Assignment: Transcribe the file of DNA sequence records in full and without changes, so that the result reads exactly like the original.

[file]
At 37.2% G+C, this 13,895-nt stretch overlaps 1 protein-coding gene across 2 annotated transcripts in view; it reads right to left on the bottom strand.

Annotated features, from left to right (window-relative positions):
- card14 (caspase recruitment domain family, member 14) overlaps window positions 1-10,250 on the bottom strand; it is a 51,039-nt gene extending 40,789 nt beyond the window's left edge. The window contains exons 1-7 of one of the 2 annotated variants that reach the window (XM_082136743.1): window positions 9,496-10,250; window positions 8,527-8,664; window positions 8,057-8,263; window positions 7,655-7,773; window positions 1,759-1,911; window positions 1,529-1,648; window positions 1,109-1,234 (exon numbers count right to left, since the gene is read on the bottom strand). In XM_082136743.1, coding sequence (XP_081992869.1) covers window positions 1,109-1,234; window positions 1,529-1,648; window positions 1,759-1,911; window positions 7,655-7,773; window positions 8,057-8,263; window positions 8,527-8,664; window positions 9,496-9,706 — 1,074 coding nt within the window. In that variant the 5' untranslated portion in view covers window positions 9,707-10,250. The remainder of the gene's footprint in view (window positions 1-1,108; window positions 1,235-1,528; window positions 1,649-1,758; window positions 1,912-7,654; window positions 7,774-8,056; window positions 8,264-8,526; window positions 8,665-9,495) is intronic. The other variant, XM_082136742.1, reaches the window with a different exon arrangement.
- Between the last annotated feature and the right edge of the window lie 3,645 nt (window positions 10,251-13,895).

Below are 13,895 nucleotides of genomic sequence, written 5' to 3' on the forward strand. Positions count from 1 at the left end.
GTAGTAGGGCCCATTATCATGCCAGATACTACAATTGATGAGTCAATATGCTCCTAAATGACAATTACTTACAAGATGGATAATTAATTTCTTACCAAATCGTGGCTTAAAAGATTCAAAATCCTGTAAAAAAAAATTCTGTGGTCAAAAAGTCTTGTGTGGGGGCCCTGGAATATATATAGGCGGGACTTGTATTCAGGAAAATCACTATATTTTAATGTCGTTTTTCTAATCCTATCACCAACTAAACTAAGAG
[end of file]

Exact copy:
At 37.2% G+C, this 13,895-nt stretch overlaps 1 protein-coding gene across 2 annotated transcripts in view; it reads right to left on the bottom strand.

Annotated features, from left to right (window-relative positions):
- card14 (caspase recruitment domain family, member 14) overlaps window positions 1-10,250 on the bottom strand; it is a 51,039-nt gene extending 40,789 nt beyond the window's left edge. The window contains exons 1-7 of one of the 2 annotated variants that reach the window (XM_082136743.1): window positions 9,496-10,250; window positions 8,527-8,664; window positions 8,057-8,263; window positions 7,655-7,773; window positions 1,759-1,911; window positions 1,529-1,648; window positions 1,109-1,234 (exon numbers count right to left, since the gene is read on the bottom strand). In XM_082136743.1, coding sequence (XP_081992869.1) covers window positions 1,109-1,234; window positions 1,529-1,648; window positions 1,759-1,911; window positions 7,655-7,773; window positions 8,057-8,263; window positions 8,527-8,664; window positions 9,496-9,706 — 1,074 coding nt within the window. In that variant the 5' untranslated portion in view covers window positions 9,707-10,250. The remainder of the gene's footprint in view (window positions 1-1,108; window positions 1,235-1,528; window positions 1,649-1,758; window positions 1,912-7,654; window positions 7,774-8,056; window positions 8,264-8,526; window positions 8,665-9,495) is intronic. The other variant, XM_082136742.1, reaches the window with a different exon arrangement.
- Between the last annotated feature and the right edge of the window lie 3,645 nt (window positions 10,251-13,895).

Below are 13,895 nucleotides of genomic sequence, written 5' to 3' on the forward strand. Positions count from 1 at the left end.
GTAGTAGGGCCCATTATCATGCCAGATACTACAATTGATGAGTCAATATGCTCCTAAATGACAATTACTTACAAGATGGATAATTAATTTCTTACCAAATCGTGGCTTAAAAGATTCAAAATCCTGTAAAAAAAAATTCTGTGGTCAAAAAGTCTTGTGTGGGGGCCCTGGAATATATATAGGCGGGACTTGTATTCAGGAAAATCACTATATTTTAATGTCGTTTTTCTAATCCTATCACCAACTAAACTAAGAG